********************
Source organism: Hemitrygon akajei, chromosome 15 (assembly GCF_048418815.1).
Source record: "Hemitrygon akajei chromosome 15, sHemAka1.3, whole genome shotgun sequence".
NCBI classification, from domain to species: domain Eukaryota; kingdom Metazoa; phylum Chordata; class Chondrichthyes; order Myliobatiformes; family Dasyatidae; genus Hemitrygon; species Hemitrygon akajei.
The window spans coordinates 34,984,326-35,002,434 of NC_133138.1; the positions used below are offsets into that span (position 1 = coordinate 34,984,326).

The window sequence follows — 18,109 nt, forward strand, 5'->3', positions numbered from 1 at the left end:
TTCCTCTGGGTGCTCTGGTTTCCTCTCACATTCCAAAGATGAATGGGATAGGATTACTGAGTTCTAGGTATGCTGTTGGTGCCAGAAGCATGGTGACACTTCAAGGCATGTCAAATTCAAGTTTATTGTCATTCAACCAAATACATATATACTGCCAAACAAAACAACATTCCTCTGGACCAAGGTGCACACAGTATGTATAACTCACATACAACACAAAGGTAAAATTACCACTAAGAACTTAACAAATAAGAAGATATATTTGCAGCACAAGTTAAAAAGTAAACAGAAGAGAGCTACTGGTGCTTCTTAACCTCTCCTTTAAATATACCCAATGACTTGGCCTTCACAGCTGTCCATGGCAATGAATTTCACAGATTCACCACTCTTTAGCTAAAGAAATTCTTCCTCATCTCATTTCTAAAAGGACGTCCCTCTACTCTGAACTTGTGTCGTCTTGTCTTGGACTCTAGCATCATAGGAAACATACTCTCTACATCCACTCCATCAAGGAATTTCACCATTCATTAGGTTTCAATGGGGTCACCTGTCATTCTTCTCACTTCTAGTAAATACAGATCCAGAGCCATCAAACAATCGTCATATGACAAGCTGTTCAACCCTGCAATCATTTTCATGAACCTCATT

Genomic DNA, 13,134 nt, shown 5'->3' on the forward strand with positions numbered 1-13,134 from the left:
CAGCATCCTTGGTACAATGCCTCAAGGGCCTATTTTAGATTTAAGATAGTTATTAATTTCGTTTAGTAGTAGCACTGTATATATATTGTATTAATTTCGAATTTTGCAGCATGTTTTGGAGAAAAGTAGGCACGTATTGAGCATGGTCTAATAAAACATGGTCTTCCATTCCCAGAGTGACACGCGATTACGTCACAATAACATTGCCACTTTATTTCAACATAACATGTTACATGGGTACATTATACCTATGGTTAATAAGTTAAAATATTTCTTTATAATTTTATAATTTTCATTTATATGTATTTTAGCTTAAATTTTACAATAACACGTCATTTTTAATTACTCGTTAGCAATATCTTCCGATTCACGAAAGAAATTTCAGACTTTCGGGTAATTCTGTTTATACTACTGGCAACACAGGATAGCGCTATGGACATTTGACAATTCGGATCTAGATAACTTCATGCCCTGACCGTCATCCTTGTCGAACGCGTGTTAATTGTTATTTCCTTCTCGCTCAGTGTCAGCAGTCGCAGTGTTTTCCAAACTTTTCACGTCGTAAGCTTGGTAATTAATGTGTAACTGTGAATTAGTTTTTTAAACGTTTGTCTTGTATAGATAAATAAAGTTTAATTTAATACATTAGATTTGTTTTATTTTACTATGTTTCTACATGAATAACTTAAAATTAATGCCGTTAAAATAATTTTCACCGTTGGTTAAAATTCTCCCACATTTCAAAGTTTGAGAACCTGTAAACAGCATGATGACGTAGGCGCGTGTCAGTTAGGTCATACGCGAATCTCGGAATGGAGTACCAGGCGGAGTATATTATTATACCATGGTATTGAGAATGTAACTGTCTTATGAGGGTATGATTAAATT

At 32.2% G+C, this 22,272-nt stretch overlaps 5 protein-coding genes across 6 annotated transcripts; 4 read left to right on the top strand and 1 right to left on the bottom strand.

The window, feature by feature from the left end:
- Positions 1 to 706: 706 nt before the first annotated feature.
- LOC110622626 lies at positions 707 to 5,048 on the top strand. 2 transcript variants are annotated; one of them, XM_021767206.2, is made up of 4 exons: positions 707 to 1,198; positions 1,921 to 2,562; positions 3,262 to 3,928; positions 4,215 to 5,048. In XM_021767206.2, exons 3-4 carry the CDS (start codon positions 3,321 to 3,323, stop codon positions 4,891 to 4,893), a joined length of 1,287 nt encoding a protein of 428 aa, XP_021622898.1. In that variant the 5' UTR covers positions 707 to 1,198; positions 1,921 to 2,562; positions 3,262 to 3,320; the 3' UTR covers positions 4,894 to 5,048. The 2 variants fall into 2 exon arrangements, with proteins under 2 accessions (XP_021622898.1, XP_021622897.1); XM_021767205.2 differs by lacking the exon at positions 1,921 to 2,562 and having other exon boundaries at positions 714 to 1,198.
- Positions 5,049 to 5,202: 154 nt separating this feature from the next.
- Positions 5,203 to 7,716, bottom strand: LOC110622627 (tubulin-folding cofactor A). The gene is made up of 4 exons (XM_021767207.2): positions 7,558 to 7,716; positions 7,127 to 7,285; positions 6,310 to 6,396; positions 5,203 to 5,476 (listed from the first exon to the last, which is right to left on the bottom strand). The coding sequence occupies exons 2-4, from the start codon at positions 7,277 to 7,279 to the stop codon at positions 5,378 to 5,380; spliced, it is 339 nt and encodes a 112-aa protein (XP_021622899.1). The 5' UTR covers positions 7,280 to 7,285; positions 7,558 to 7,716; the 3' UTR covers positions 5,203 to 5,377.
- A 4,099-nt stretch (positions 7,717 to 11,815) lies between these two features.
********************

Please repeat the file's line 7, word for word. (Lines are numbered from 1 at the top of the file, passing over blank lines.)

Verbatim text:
Genomic DNA, 13,134 nt, shown 5'->3' on the forward strand with positions numbered 1-13,134 from the left: